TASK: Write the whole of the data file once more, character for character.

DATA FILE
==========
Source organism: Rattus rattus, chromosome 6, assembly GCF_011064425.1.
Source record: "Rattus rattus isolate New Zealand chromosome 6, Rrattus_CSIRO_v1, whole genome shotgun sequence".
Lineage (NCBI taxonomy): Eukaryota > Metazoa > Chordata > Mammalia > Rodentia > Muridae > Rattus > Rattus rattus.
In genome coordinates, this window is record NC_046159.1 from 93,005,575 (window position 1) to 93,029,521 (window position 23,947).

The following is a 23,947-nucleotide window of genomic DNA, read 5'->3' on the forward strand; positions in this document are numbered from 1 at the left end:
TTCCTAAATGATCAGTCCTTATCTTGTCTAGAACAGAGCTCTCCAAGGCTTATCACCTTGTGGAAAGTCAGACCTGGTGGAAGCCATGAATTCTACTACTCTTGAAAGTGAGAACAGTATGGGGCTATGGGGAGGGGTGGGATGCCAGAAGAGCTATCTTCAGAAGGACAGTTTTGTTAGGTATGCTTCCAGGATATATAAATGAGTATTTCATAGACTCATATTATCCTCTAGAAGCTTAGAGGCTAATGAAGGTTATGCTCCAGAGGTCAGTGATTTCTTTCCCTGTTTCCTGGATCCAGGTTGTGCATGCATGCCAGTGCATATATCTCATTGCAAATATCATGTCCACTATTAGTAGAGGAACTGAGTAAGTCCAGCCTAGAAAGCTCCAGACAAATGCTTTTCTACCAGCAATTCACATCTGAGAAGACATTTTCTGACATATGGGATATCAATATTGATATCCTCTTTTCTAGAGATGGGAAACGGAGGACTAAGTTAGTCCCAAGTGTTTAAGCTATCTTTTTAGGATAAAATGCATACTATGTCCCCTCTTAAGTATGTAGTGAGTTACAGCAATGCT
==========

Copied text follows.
Source organism: Rattus rattus, chromosome 6, assembly GCF_011064425.1.
Source record: "Rattus rattus isolate New Zealand chromosome 6, Rrattus_CSIRO_v1, whole genome shotgun sequence".
Lineage (NCBI taxonomy): Eukaryota > Metazoa > Chordata > Mammalia > Rodentia > Muridae > Rattus > Rattus rattus.
In genome coordinates, this window is record NC_046159.1 from 93,005,575 (window position 1) to 93,029,521 (window position 23,947).

The following is a 23,947-nucleotide window of genomic DNA, read 5'->3' on the forward strand; positions in this document are numbered from 1 at the left end:
TTCCTAAATGATCAGTCCTTATCTTGTCTAGAACAGAGCTCTCCAAGGCTTATCACCTTGTGGAAAGTCAGACCTGGTGGAAGCCATGAATTCTACTACTCTTGAAAGTGAGAACAGTATGGGGCTATGGGGAGGGGTGGGATGCCAGAAGAGCTATCTTCAGAAGGACAGTTTTGTTAGGTATGCTTCCAGGATATATAAATGAGTATTTCATAGACTCATATTATCCTCTAGAAGCTTAGAGGCTAATGAAGGTTATGCTCCAGAGGTCAGTGATTTCTTTCCCTGTTTCCTGGATCCAGGTTGTGCATGCATGCCAGTGCATATATCTCATTGCAAATATCATGTCCACTATTAGTAGAGGAACTGAGTAAGTCCAGCCTAGAAAGCTCCAGACAAATGCTTTTCTACCAGCAATTCACATCTGAGAAGACATTTTCTGACATATGGGATATCAATATTGATATCCTCTTTTCTAGAGATGGGAAACGGAGGACTAAGTTAGTCCCAAGTGTTTAAGCTATCTTTTTAGGATAAAATGCATACTATGTCCCCTCTTAAGTATGTAGTGAGTTACAGCAATGCT